So Apparently Germany Is A Christian Theocracy

At least if you take Michael Bohm’s arguments in his latest Moscow Times missive on how Russia Is Turning Into Iran to its logical conclusion.

Look, I’m not a fan of blasphemy laws. The First Amendment is a wonderful thing and something that makes the US truly great… even exceptional, to an extent. Although it should be noted that there are limits even in the US: Some quite appropriate in my opinion, others ridiculous such as the taboo on boobs on TV.

Still, if Russia’s moves to criminalize blasphemy brings it “another step closer to becoming like Iran and other Muslim theocracies”, then we have to admit that the likes of Germany, Poland, Israel, and Ireland are already long there – and contrary to what Bohm claims, it doesn’t seem that any of those countries have ended up in “chronic economic stagnation, decline and high poverty rates.”

Just look at the Wikipedia article. About half the Western world has blasphemy laws on the books. In Germany, a man was sentenced to one year in prison (suspended) in 2006 for insulting Islam. In Poland, the singer Doda was fined 5,000 złoty for the fairly innocuous comment, made well outside church, that the Bible was written by “people who drank too much wine and smoked herbal cigarettes.”

Also back in 2006 in Germany, a Berlin man was imprisoned for 9 months for disrupting a church service – but unlike the case with Pussy Riot, nobody nominated the poor bloke for the Sakharov Peace Prize. Nor did The Guardian hire a German journalist to write an oped about how Germany was becoming a “Protestant Iran” (as did Oleg Kashin).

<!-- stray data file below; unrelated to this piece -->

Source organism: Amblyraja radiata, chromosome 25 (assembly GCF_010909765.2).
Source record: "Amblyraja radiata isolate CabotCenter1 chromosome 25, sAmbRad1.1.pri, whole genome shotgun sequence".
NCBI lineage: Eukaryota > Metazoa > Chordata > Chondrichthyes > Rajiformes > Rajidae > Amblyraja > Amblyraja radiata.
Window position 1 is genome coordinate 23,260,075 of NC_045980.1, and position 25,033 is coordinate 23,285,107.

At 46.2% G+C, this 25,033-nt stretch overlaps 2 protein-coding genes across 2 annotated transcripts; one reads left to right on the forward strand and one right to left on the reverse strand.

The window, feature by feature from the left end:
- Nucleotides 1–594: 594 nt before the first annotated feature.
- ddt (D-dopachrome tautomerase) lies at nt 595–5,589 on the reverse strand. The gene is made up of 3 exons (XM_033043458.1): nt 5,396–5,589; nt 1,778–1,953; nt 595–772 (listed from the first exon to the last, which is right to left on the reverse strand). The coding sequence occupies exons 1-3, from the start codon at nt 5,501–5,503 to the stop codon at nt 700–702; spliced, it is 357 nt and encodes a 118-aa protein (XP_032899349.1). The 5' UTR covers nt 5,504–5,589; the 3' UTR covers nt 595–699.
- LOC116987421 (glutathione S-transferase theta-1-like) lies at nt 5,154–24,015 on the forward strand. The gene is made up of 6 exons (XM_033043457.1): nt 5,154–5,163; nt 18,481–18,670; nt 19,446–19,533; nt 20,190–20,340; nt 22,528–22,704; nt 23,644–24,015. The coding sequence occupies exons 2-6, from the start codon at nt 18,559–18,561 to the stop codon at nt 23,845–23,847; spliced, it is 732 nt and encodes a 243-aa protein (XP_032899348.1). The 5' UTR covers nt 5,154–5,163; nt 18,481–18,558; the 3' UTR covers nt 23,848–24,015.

Yet no Western commentator thinks to compare those countries to Islamic societies where apostasy is punishable by death and mobs demand the deaths of 12 year old girls who (supposedly) burn the Koran. And quite rightly so. Regardless of one’s view on the precisely where the boundaries between free speech and protecting religious feelings and social order are, it is intuitively obvious there are stark and clear lines separating today’s Christian civilization from a large chunk of the Dar al-Islam.

Russia on the other hand has yet to even sign the blasphemy bills into law, but shills like Michael Bohm are already rushing in to bracket it in with Iran. If this isn’t double standards then I really don’t know what is.

PS. I am not even going to comment on Bohm’s bizarre and absolutely illiterate musings regarding GDP.


  1. Freedom of expression can be restricted by law, but it can also be restricted by political correctness. In the US genocide deniers and racists can talk but are castigated and ostracized for it, while in Europe they can end up in jail. So which system is the most hypocrite?

    I’d say that the whole freedom of thought thing is a bit contrived, as your opinion better has to fit in the ideological mould of the West, one where for example religions can be criticized but racism, or even your racial realism are no longer tolerated (some even go as far as to compare extreme forms of liberalism and droit-de-l’hommisme to a religion). In any case I conclude that this freedom is often a fiction, but as with free will, it feels better if we convince ourselves it exists.

  2. A large monotreme says:

    Iran is a high middle-income country anyway, better off than 80% of the world’s population and considerably better than India and China as far as per cap PPP GDP goes..

  3. As I understand it the difference between the new law and the law that Pussy Riot were prosecuted for is that this is basically a blasphemy law. Russia has not had a blasphemy law since 1917.

    I dislike blasphemy laws. I think they should not exist. However many European countries have them. Britain had one until recently though it stopped being enforced in the 1970s. Britain of course also has an established Church which Russia does not. No one says Britain is a medieval country.

    For the rest this new blasphemy law is Pussy Riot’s great achievement. If it had not been for their “performance” (and for the hysterical over reaction to their prosecution, which has included attacks on religious monuments) there would be no call for one now. Russian liberals who are unhappy with the new law might do better than to give some thought to that fact.